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Wood formation in rhododendrons at the stress line: take a shrub to the limit


Academic year: 2021

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HAL Id: hal-01844912


Submitted on 5 Jun 2020

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Wood formation in rhododendrons at the stress line:

take a shrub to the limit

Loïc Francon, Thierry Ameglio, Erwan Roussel, Irène Till Bottraud, Guillaume Charrier, Christophe Corona

To cite this version:

Loïc Francon, Thierry Ameglio, Erwan Roussel, Irène Till Bottraud, Guillaume Charrier, et al.. Wood formation in rhododendrons at the stress line: take a shrub to the limit. Colloque Wood formation and tree adaptation to climate, Le Stadium. FRA., May 2018, Orléans, France. pp.A0. �hal-01844912�









-0,2 0 0,2


Rhododendron ferrugineum Taillefer 2400m

Bootstrapped correlation fonctions

snowmet timing


Correlation coefficient

Jun Jul Aug Sep Oct Nov Dec JAN FEB MAR APR MAY JUN JUL AUG SEP Pdec-MAY TMAY-JUL snowmelt timing


-0,2 0 0,2


Rhododendron ferrugineum Taillefer sal 1800


Correlation coefficient

Correlations with minimum (1), mean (2), maximum (3) monthly temperature precipitations (4) and snowmelt timing.

Significant r-values in highlighted colors (p<0.05)

5 1 2 3 4

-15 -101015202530354045-505

-175 -150 -125 -100 -75 -50 -25 0 25 50 75 100

July August Sept.

Oct. 2016 Nov. Dec. Jan. 2017 Feb. March April May June Oct.

Near-ground temperature

records (°C)Diameters (µm)

Rhododendron ind. 43 Rhododendron ind. 46 Rhododendron ind. 45

4/1/17 4/2/17 4/3/17 4/4/17 4/5/17 4/6/17 4/7/17 4/8/17 4/9/17 4/10/17 4/11/17 4/12/17 4/13/17 4/14/17 4/15/17 4/16/17 4/17/17 4/18/17 4/19/17 4/20/17 4/21/17 4/22/17 4/23/17 4/24/17 4/25/17 4/26/17 4/27/17 4/28/17 4/29/17 4/30/17 5/1/17

-15 -10 -5 0 5 10 15 20 25 30

-175 -150 -125 -100 -75 -50 -25 0 25 50

10/9/16 10/10/16 10/11/16 10/12/16 10/13/16 10/14/16 10/15/16 10/16/16 10/17/16 10/18/16 10/19/16 10/20/16 10/21/16 10/22/16 10/23/16 10/24/16 10/25/16 10/26/16 10/27/16 10/28/16 10/29/16 10/30/16 10/31/16 11/1/16 75

-10 -5 0 5 10 15 20

-175 -150 -125 -100 -75 -50 -25 0 25 50 75

100 6/10/17 6/11/17 6/12/17 6/13/17 6/14/17 6/15/17 6/16/17 6/17/17 6/18/17 6/19/17 6/20/17 6/21/17 6/22/17 6/23/17 6/24/17 6/25/17 6/26/17 6/27/17 6/28/17 6/29/17 6/30/17 7/1/17 7/2/17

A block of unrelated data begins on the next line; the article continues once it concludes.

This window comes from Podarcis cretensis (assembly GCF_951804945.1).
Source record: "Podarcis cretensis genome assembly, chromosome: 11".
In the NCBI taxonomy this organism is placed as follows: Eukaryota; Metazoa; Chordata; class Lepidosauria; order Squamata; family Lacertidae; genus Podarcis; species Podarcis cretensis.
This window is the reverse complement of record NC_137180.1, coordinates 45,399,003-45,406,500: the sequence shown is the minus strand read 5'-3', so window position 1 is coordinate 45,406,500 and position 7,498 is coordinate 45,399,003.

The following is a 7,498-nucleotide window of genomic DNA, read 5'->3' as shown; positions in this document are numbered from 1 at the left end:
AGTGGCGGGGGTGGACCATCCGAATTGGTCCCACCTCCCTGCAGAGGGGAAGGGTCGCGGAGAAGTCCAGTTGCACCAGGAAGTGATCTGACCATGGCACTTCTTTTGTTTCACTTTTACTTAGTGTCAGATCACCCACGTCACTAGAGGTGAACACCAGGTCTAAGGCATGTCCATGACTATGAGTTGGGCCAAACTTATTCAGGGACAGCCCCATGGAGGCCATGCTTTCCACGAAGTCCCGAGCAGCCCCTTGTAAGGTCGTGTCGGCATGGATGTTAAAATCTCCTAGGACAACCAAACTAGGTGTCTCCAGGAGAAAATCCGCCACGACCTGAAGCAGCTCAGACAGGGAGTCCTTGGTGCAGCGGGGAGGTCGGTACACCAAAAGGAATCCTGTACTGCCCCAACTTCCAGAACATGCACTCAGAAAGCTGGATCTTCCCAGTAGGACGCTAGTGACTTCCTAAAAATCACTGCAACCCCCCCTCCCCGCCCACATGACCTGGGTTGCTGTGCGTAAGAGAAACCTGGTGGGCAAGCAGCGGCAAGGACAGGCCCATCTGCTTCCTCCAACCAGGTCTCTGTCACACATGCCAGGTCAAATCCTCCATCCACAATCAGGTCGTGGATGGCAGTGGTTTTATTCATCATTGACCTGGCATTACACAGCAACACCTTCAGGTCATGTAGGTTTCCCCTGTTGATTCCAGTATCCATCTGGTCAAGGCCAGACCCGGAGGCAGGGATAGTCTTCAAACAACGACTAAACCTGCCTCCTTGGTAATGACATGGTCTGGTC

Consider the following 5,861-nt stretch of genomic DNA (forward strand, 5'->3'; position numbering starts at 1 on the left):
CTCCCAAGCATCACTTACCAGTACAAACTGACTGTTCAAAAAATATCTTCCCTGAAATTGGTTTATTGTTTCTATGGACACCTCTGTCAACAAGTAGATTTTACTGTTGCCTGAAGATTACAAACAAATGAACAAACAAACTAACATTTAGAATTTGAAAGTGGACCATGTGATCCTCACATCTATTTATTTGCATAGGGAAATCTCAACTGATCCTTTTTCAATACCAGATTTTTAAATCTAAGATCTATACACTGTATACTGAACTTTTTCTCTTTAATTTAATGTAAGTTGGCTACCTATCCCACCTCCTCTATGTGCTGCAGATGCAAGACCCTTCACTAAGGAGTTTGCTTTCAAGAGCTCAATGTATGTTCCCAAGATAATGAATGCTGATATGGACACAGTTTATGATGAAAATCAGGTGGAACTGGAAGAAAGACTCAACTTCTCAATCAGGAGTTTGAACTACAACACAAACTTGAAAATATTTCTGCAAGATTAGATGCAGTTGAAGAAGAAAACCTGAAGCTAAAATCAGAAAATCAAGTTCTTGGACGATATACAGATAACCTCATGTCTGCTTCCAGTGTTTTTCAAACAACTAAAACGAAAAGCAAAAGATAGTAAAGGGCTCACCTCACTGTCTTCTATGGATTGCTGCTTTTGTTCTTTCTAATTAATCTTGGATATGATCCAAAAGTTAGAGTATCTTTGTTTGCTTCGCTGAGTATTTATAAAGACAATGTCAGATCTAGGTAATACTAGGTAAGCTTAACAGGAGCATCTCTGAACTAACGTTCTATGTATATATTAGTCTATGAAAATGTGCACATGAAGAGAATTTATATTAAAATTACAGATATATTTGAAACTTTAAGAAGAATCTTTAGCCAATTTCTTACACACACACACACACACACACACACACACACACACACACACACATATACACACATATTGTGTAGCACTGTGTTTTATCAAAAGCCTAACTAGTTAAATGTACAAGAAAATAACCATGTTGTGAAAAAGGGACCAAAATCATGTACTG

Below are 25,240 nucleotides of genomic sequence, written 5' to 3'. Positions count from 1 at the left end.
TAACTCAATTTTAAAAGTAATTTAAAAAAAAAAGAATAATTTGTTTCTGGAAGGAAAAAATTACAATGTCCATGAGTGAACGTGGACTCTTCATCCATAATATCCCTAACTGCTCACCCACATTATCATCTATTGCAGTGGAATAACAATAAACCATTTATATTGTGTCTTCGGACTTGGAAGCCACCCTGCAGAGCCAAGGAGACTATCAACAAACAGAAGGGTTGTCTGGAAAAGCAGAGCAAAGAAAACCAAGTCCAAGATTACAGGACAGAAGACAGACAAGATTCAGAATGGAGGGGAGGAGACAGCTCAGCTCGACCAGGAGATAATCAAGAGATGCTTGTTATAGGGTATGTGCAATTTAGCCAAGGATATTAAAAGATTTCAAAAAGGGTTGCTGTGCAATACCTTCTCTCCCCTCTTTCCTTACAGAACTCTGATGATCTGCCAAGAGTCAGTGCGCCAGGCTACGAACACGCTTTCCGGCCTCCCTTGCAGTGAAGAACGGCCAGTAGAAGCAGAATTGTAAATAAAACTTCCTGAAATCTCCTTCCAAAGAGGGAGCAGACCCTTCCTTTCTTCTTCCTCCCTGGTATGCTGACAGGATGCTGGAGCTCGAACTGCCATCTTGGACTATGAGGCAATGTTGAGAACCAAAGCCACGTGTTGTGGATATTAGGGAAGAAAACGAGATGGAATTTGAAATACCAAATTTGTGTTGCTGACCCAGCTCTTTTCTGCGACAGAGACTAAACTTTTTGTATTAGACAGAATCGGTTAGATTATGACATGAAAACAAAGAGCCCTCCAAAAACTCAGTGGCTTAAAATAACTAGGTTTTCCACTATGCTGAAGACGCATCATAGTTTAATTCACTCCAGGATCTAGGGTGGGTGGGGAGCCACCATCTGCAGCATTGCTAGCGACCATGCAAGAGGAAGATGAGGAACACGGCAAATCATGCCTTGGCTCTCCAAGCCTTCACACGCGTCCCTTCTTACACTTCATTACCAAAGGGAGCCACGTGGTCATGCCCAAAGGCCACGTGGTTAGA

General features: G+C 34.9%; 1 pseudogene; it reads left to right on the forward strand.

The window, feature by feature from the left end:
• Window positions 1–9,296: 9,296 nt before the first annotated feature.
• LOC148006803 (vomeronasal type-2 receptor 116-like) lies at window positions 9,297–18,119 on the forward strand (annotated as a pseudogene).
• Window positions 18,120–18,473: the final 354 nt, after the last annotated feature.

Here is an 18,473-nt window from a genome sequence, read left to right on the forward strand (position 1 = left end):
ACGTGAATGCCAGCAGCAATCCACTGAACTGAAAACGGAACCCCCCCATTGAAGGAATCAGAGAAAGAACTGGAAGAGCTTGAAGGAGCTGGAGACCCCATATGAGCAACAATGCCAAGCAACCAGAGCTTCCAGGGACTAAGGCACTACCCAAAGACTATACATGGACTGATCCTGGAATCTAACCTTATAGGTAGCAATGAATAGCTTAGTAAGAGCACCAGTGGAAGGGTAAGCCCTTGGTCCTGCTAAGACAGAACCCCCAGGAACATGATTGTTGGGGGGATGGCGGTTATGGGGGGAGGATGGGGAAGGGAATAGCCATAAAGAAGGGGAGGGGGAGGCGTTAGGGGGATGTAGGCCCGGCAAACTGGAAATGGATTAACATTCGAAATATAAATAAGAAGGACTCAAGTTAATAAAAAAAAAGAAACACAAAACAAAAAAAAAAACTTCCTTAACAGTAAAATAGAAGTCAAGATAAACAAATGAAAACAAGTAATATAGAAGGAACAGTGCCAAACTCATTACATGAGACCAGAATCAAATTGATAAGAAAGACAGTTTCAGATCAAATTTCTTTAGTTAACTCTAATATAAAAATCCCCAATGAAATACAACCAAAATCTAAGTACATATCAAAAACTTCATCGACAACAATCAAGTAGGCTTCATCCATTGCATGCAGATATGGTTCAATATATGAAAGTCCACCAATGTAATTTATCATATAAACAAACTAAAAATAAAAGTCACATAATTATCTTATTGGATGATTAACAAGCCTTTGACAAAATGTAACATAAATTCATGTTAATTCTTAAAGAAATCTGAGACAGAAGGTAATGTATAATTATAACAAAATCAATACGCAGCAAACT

-5 0 5 10 15 20 25 30 35 40 45

-125 -100 -75 -50 -25 0 -5

0 5 10 15 20 25 30 35

-75 -50 -25 0 25 50 75 100 125

150 July 2016 August Sept.

Near-ground temperature records (°C)

Diameter of 1800m asl. site rhododendron individual stem (µm)

June 2017: Heat wave for the rhodoendrons - Globally warm temperatures

- Summer rain the 16th, the 26th and wet weather at the end of the month

After a period directly afetr snowmelt when all indivi-

duals (Rf45 and Rf46) seem to lose water, they seem to re- cover in June.

Rf46 is growing (cambial innitiation about the 19th) whereas Rf45 does not make wood.

In this study, electronic micro-dendrometers were used to monitor the variations in stem diameter of 11 Rhododendron ferrugineum (Rf) individuals located at 1800,

2100 and 2500m asl in the Taillefer Massif (French Alps) and at 1700m asl at Vicdessos (French Pyrenees). In addition, ground-level temperature was recorded for each individual.

The results presented here are focused on the 2500m site. They cover the period October 2016 - October 2017.


- High-latitude and high-altitude ecosystems are adapted to high level of en- vironmental constraints and are therefore amongst the most sensitive to on- going climate change. Numerous studies demonstrated that recent global warming leads to an increase in shrubs cover and productivity at the Arctic and Alpine treelines since the 1980s (ie ‘shrubification’).

- Dendroecological studies along an altitudinal gradient in the Taillefer massif (French Alps) reveal that R. ferrugineum growth was significantly and positively associated with May temperature and negatively correlated with winter precipitations at 2500m asl.